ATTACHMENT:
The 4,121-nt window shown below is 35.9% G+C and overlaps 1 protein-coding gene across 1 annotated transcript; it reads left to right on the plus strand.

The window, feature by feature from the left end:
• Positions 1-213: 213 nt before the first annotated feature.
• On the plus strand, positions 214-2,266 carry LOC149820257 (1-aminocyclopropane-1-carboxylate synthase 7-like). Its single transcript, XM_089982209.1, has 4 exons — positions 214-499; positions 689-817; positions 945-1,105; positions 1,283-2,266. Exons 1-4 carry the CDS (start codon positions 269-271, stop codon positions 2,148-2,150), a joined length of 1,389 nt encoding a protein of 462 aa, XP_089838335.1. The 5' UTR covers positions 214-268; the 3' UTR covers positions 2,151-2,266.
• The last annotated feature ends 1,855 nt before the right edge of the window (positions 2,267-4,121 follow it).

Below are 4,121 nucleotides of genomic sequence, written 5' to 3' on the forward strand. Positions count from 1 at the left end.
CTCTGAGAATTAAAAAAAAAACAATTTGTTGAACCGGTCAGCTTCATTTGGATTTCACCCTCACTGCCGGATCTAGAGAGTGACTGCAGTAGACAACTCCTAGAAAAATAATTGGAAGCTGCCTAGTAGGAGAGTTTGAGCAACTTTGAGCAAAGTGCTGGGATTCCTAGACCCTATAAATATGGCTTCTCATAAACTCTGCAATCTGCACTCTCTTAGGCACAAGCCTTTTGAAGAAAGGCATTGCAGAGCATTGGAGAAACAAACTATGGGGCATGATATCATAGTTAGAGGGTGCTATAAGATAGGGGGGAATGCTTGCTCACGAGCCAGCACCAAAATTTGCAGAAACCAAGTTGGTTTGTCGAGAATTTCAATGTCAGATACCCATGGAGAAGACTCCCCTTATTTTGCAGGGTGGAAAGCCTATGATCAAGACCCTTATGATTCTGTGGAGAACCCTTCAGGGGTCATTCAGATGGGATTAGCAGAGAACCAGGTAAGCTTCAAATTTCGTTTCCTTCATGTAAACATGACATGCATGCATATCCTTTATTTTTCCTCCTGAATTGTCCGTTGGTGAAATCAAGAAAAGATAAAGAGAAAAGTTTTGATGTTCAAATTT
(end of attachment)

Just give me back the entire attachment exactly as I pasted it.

The 4,121-nt window shown below is 35.9% G+C and overlaps 1 protein-coding gene across 1 annotated transcript; it reads left to right on the plus strand.

The window, feature by feature from the left end:
• Positions 1-213: 213 nt before the first annotated feature.
• On the plus strand, positions 214-2,266 carry LOC149820257 (1-aminocyclopropane-1-carboxylate synthase 7-like). Its single transcript, XM_089982209.1, has 4 exons — positions 214-499; positions 689-817; positions 945-1,105; positions 1,283-2,266. Exons 1-4 carry the CDS (start codon positions 269-271, stop codon positions 2,148-2,150), a joined length of 1,389 nt encoding a protein of 462 aa, XP_089838335.1. The 5' UTR covers positions 214-268; the 3' UTR covers positions 2,151-2,266.
• The last annotated feature ends 1,855 nt before the right edge of the window (positions 2,267-4,121 follow it).

Below are 4,121 nucleotides of genomic sequence, written 5' to 3' on the forward strand. Positions count from 1 at the left end.
CTCTGAGAATTAAAAAAAAAACAATTTGTTGAACCGGTCAGCTTCATTTGGATTTCACCCTCACTGCCGGATCTAGAGAGTGACTGCAGTAGACAACTCCTAGAAAAATAATTGGAAGCTGCCTAGTAGGAGAGTTTGAGCAACTTTGAGCAAAGTGCTGGGATTCCTAGACCCTATAAATATGGCTTCTCATAAACTCTGCAATCTGCACTCTCTTAGGCACAAGCCTTTTGAAGAAAGGCATTGCAGAGCATTGGAGAAACAAACTATGGGGCATGATATCATAGTTAGAGGGTGCTATAAGATAGGGGGGAATGCTTGCTCACGAGCCAGCACCAAAATTTGCAGAAACCAAGTTGGTTTGTCGAGAATTTCAATGTCAGATACCCATGGAGAAGACTCCCCTTATTTTGCAGGGTGGAAAGCCTATGATCAAGACCCTTATGATTCTGTGGAGAACCCTTCAGGGGTCATTCAGATGGGATTAGCAGAGAACCAGGTAAGCTTCAAATTTCGTTTCCTTCATGTAAACATGACATGCATGCATATCCTTTATTTTTCCTCCTGAATTGTCCGTTGGTGAAATCAAGAAAAGATAAAGAGAAAAGTTTTGATGTTCAAATTT